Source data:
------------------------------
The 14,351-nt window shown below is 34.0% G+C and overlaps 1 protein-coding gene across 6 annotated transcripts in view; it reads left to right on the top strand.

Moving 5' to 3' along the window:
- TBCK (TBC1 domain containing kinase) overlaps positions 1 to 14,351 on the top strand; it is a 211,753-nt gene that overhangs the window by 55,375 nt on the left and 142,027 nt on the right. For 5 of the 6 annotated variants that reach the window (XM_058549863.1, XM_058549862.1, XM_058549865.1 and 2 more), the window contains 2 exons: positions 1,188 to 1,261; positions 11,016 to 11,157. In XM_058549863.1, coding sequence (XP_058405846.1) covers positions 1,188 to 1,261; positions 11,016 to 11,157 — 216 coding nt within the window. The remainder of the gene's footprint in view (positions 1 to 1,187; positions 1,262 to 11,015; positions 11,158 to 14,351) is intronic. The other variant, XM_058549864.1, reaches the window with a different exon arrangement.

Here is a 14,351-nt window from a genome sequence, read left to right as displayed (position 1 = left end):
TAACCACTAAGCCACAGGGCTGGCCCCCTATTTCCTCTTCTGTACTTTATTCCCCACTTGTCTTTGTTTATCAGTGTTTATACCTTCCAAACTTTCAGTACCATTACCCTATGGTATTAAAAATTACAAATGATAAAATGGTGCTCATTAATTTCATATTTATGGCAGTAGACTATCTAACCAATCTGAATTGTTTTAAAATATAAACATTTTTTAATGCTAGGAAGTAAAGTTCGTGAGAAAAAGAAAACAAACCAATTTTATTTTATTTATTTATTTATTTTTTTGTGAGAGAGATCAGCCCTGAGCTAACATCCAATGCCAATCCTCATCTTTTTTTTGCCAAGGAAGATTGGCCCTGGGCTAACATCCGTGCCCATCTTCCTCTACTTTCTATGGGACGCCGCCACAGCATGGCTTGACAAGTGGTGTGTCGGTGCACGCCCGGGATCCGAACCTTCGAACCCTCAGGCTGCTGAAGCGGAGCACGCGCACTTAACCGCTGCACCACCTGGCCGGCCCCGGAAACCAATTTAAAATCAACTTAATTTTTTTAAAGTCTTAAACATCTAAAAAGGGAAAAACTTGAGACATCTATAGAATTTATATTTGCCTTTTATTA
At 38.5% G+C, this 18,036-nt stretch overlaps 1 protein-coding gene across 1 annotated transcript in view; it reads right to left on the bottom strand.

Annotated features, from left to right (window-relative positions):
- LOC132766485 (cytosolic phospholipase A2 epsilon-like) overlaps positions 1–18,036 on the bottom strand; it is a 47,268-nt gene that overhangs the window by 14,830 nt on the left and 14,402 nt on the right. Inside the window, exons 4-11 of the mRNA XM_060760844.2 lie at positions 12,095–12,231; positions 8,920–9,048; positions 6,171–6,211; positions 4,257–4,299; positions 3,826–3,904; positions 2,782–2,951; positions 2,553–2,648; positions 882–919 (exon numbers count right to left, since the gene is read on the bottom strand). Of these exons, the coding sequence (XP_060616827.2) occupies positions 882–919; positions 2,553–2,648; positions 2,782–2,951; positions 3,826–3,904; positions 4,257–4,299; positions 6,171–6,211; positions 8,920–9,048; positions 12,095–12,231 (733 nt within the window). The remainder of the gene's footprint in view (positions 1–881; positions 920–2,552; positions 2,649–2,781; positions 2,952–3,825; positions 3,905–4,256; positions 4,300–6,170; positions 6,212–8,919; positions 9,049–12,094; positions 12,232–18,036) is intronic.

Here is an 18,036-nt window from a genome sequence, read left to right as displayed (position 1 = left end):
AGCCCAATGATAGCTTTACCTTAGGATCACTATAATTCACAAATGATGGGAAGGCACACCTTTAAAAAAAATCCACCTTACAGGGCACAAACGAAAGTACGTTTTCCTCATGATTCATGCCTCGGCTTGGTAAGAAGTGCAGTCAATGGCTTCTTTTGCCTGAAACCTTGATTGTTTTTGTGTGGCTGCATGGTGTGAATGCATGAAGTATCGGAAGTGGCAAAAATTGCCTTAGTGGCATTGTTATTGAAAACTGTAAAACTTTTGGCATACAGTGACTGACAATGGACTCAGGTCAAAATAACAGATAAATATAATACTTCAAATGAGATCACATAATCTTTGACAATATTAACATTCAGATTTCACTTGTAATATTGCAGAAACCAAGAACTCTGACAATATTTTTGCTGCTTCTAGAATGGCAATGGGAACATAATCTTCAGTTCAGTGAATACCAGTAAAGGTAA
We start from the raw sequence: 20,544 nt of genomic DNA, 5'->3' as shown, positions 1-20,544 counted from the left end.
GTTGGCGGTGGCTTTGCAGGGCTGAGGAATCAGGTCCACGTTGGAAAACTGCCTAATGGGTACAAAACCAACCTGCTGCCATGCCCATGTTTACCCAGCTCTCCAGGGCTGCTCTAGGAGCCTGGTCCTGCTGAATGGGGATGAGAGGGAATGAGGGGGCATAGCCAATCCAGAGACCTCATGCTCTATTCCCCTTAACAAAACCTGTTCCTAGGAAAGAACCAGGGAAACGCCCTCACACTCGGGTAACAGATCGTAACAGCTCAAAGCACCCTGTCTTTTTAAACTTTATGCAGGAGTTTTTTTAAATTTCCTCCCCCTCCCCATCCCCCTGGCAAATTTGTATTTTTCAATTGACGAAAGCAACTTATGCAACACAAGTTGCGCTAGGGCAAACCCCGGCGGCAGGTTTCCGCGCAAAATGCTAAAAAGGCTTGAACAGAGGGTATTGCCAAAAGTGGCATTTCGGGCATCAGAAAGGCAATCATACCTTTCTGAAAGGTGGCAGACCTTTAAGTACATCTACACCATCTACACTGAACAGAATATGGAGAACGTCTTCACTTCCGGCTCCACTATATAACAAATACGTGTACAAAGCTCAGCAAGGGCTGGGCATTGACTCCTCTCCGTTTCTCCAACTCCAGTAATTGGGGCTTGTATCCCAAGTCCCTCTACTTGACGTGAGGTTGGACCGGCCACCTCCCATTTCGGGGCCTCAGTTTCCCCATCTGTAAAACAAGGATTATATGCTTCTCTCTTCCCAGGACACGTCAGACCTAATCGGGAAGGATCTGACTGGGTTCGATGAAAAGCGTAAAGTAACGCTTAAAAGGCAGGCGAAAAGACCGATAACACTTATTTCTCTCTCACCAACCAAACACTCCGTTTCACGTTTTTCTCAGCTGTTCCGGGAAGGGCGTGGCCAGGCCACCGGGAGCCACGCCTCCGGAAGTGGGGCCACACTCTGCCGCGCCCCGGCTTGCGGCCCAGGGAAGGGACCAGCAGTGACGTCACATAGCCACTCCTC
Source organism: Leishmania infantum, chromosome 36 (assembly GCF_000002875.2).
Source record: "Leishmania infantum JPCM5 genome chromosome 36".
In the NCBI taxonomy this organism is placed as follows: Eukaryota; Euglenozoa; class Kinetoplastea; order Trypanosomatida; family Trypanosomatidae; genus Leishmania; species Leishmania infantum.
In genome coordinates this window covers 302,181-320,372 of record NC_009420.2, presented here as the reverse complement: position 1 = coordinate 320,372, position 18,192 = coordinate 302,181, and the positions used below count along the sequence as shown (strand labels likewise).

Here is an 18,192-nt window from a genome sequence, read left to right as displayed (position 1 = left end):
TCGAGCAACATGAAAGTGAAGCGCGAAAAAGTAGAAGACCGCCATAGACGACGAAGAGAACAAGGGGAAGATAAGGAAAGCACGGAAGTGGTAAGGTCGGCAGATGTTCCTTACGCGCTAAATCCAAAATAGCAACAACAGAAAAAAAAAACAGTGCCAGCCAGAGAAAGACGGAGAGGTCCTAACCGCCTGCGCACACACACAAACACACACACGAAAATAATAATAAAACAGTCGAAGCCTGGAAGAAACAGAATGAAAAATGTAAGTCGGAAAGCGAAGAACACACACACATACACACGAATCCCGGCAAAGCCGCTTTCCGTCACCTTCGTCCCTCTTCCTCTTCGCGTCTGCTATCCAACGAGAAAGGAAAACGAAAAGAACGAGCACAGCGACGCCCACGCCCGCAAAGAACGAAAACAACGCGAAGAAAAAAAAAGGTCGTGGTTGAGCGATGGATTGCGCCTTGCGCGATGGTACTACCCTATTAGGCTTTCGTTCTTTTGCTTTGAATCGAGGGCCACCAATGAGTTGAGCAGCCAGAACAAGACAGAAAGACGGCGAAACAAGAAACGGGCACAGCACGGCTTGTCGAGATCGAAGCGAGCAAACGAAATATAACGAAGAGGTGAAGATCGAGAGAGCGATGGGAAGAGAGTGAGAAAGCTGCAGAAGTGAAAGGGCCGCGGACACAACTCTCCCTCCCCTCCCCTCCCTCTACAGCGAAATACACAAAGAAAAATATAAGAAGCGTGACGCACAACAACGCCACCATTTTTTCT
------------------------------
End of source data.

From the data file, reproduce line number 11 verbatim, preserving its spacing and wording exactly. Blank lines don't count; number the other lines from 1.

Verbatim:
We start from the raw sequence: 20,544 nt of genomic DNA, 5'->3' as shown, positions 1-20,544 counted from the left end.